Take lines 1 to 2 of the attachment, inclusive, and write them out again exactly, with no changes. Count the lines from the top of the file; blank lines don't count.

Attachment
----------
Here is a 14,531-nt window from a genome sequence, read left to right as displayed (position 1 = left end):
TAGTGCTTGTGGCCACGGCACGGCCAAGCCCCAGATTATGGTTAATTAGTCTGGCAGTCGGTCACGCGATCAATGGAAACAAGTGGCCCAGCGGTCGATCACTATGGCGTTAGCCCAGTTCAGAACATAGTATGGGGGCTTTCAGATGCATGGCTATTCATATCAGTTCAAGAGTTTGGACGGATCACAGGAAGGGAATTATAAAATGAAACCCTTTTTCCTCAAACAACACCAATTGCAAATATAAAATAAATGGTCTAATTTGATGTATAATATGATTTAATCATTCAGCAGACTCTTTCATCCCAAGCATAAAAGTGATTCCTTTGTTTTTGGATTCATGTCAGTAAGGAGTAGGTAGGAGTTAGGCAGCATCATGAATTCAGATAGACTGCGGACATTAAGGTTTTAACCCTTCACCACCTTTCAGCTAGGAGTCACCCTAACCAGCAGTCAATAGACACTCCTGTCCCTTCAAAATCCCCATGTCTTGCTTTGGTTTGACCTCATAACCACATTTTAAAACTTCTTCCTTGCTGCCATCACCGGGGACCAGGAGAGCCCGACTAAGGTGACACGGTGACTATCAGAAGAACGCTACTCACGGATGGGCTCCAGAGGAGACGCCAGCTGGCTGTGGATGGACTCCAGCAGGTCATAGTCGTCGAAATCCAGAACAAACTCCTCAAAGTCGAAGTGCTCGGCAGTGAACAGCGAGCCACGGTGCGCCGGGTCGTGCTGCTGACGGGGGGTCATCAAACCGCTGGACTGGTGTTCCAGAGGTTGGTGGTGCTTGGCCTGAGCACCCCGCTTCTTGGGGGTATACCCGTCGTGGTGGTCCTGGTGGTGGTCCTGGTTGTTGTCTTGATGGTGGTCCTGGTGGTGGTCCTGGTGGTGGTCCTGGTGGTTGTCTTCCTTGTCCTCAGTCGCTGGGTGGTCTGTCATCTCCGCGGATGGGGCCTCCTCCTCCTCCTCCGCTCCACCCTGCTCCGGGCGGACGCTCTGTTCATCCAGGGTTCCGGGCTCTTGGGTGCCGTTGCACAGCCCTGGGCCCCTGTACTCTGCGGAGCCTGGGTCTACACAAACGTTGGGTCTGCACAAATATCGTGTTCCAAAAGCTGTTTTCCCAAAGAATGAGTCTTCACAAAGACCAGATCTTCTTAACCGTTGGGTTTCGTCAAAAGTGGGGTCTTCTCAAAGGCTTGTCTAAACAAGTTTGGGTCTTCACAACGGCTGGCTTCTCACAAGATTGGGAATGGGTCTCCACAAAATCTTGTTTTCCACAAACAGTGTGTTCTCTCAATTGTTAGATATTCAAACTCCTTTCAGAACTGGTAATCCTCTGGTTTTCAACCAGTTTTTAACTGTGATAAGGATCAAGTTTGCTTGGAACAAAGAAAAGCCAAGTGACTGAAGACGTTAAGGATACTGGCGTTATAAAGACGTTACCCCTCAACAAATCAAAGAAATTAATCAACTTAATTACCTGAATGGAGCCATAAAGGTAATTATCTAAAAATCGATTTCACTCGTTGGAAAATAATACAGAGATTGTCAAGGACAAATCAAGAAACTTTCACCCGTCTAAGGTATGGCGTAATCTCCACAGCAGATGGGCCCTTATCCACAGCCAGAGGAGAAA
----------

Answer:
Here is a 14,531-nt window from a genome sequence, read left to right as displayed (position 1 = left end):
TAGTGCTTGTGGCCACGGCACGGCCAAGCCCCAGATTATGGTTAATTAGTCTGGCAGTCGGTCACGCGATCAATGGAAACAAGTGGCCCAGCGGTCGATCACTATGGCGTTAGCCCAGTTCAGAACATAGTATGGGGGCTTTCAGATGCATGGCTATTCATATCAGTTCAAGAGTTTGGACGGATCACAGGAAGGGAATTATAAAATGAAACCCTTTTTCCTCAAACAACACCAATTGCAAATATAAAATAAATGGTCTAATTTGATGTATAATATGATTTAATCATTCAGCAGACTCTTTCATCCCAAGCATAAAAGTGATTCCTTTGTTTTTGGATTCATGTCAGTAAGGAGTAGGTAGGAGTTAGGCAGCATCATGAATTCAGATAGACTGCGGACATTAAGGTTTTAACCCTTCACCACCTTTCAGCTAGGAGTCACCCTAACCAGCAGTCAATAGACACTCCTGTCCCTTCAAAATCCCCATGTCTTGCTTTGGTTTGACCTCATAACCACATTTTAAAACTTCTTCCTTGCTGCCATCACCGGGGACCAGGAGAGCCCGACTAAGGTGACACGGTGACTATCAGAAGAACGCTACTCACGGATGGGCTCCAGAGGAGACGCCAGCTGGCTGTGGATGGACTCCAGCAGGTCATAGTCGTCGAAATCCAGAACAAACTCCTCAAAGTCGAAGTGCTCGGCAGTGAACAGCGAGCCACGGTGCGCCGGGTCGTGCTGCTGACGGGGGGTCATCAAACCGCTGGACTGGTGTTCCAGAGGTTGGTGGTGCTTGGCCTGAGCACCCCGCTTCTTGGGGGTATACCCGTCGTGGTGGTCCTGGTGGTGGTCCTGGTTGTTGTCTTGATGGTGGTCCTGGTGGTGGTCCTGGTGGTGGTCCTGGTGGTTGTCTTCCTTGTCCTCAGTCGCTGGGTGGTCTGTCATCTCCGCGGATGGGGCCTCCTCCTCCTCCTCCGCTCCACCCTGCTCCGGGCGGACGCTCTGTTCATCCAGGGTTCCGGGCTCTTGGGTGCCGTTGCACAGCCCTGGGCCCCTGTACTCTGCGGAGCCTGGGTCTACACAAACGTTGGGTCTGCACAAATATCGTGTTCCAAAAGCTGTTTTCCCAAAGAATGAGTCTTCACAAAGACCAGATCTTCTTAACCGTTGGGTTTCGTCAAAAGTGGGGTCTTCTCAAAGGCTTGTCTAAACAAGTTTGGGTCTTCACAACGGCTGGCTTCTCACAAGATTGGGAATGGGTCTCCACAAAATCTTGTTTTCCACAAACAGTGTGTTCTCTCAATTGTTAGATATTCAAACTCCTTTCAGAACTGGTAATCCTCTGGTTTTCAACCAGTTTTTAACTGTGATAAGGATCAAGTTTGCTTGGAACAAAGAAAAGCCAAGTGACTGAAGACGTTAAGGATACTGGCGTTATAAAGACGTTACCCCTCAACAAATCAAAGAAATTAATCAACTTAATTACCTGAATGGAGCCATAAAGGTAATTATCTAAAAATCGATTTCACTCGTTGGAAAATAATACAGAGATTGTCAAGGACAAATCAAGAAACTTTCACCCGTCTAAGGTATGGCGTAATCTCCACAGCAGATGGGCCCTTATCCACAGCCAGAGGAGAAA